The most energy efficient animal and the wave. Source: FatCatArt
This week’s post is concerned with energy efficiency investments in housing. We wanted to point out the importance of three factors: stable economic growth, further decrease of costs in renewables, and sufficient amount of fundings from the EU. All three factors seem to be fulfilled for the next couple of years, and we think a new wave of energy efficiency investments is likely in the future.
Stable economic growth
The state of economic performance is essential for housing investments as such investments are paid back only after a couple of years. In a recession, however, actors cut back their investments and adopt a ‘wait-and-see’ approach.
Last month’s newest IMF World Economic Outlook forecasted a slow, but steady recovery in Europe (see chart below). The convergence of new member states will likely keep up, since they forecasted a persisting 1% higher growth rate in the next 5 years. Europe’s powerhouse, Germany, is forecasted to reach a sizable 3.4% yearly growth by 2018. No matter how overoptimistic the IMF usually is, based on these results we can conclude that there seems to be no obstacle for energy efficiency investments from the side of economy.
Cost of efficiency investments: solar revolution
After years of state supported pushes, the real solar revolution is here: the cost of solar photovoltaic modules have been decreasing sharply in the last years (see chart) and experts predict that soon deploying utility-scale solar PVs will be cheaper than any other mean of electricity generation. Without any state support. The cost of rooftop solar has also been decreasing rapidly. If you are interested more on this topic, we recommend reading Ramez Naam on solar and battery costs and the International Energy Agency’s publications.
Source: Ramez Naam
This solar revolution decreases the costs of renewable-linked investments and increases the incentive to install solar panels at a time of building.
New EU budget: three times more funds for energy efficiency
The total EU budget for the 2014-2020 period is nominally almost the same as it was for the previous one: EUR 336 billion. There have been a lot of reshuffling of programs and it is hard to see today how funding for the different objectives is going to change.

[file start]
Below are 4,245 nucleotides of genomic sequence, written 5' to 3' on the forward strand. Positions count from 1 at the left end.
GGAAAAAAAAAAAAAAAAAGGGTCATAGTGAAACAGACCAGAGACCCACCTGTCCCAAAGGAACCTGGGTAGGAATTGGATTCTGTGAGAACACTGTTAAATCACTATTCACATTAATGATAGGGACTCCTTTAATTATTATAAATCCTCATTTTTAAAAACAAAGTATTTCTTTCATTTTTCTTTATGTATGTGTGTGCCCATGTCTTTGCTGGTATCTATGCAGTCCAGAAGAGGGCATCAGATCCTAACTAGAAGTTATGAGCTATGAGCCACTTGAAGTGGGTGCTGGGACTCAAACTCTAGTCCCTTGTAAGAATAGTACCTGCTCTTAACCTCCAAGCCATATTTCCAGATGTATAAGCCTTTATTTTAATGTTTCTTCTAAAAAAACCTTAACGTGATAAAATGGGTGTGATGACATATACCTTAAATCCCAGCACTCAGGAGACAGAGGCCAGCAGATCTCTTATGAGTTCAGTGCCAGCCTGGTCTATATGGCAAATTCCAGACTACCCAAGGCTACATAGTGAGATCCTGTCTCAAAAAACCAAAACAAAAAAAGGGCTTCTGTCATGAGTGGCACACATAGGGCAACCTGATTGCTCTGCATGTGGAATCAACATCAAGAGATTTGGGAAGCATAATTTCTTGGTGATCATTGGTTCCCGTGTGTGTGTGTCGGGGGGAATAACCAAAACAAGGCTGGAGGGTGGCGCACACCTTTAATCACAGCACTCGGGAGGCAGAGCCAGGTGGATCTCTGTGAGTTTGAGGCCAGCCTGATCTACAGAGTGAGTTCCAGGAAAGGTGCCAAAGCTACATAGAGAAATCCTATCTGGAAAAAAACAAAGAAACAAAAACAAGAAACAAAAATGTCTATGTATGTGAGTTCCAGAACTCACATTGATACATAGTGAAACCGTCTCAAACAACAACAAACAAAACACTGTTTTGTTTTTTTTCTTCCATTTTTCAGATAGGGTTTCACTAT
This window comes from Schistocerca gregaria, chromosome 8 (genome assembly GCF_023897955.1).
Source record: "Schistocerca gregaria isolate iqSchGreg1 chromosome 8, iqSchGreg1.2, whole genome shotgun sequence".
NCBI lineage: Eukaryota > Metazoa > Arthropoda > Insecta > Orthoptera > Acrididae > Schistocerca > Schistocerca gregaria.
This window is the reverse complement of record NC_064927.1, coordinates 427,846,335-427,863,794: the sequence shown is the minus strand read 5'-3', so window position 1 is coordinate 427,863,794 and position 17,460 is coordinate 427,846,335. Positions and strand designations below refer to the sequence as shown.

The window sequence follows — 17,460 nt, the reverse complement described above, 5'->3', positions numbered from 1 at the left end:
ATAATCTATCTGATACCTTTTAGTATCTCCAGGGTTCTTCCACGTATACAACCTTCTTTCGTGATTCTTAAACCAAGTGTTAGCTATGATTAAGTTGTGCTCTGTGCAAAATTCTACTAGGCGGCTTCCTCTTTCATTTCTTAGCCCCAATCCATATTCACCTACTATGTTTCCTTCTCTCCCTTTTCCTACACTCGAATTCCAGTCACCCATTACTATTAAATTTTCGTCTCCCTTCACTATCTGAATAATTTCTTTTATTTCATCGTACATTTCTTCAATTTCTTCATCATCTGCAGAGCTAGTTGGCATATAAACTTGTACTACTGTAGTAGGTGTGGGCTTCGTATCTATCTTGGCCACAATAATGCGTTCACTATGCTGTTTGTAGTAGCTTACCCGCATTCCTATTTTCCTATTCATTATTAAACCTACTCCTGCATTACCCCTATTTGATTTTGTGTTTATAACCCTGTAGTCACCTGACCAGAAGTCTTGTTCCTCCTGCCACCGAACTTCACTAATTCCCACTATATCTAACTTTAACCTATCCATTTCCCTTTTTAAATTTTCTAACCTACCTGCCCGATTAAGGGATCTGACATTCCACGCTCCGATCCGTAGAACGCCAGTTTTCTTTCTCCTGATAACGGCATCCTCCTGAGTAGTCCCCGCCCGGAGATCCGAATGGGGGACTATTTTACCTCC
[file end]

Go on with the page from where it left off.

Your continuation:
The “low carbon economy” policy has EUR 38 billion to be invested between 2014 and 2020, which is twice the amount that was spent during 2007-2013. This policy focuses on investments in energy efficiency in buildings, renewable energy, smart grids and sustainable urban transport. Most of this amount, EUR 23 billion is to be spent on its subprogram “energy efficiency and renewable energy use in buildings” (EC).
There is no country breakdown of the energy efficiency in “energy efficiency in buildings” program; however, it is available for its “parent” program, the low carbon economy policy. 19% of this policy will be financed through the Cohesion Fund and 81% through ERDF.
The chart below shows how much countries will be able to spend in the next seven years compared to their current GDP. In addition, we also added how much was allocated in the 2007-2013 period.
There are three times more funds available for energy efficiency in the 2014-2020 period than it was previously.
The biggest net beneficiary is Poland (EUR 9 billion) and then Romania and Spain (both EUR 3.4 billion). If we compare available funding to the GDP, then Lithuania is the winner: in seven years, it has the chance to invest 2% of its annual GDP into a low carbon future. Not surprisingly, most of the funds are headed to the periphery: the first non-Eastern European country is Portugal on the 11th place.
Today, it is not possible to determine how much of this funding will go on which programs, since the publication of final decisions is still in progress. The broad objectives have not changed compared to the previous period, they still incentivize investment into already built, low energy efficient buildings and there are programs for both private and public entities.
The coming wave of energy efficiency investments
Summing up, all three important factors point towards a new wave of spending in energy efficiency. The economic outlook is bright and stable plus there has been a massive decrease in the cost of rooftop solar panels. In addition, the European Union made three times more funds available for the next seven years, mostly boosting investments in Eastern European member states.
Let us know if you have anything to add or comment on the article, you are welcome to join the discussion!
Prepared by Csaba Gábor Pogonyi and János Gáspár, Buildecon (firstname.lastname@example.org)
Every week, we reward our readers with a video for keeping up until the end of the post. This week’s video is about the trade-offs of building green: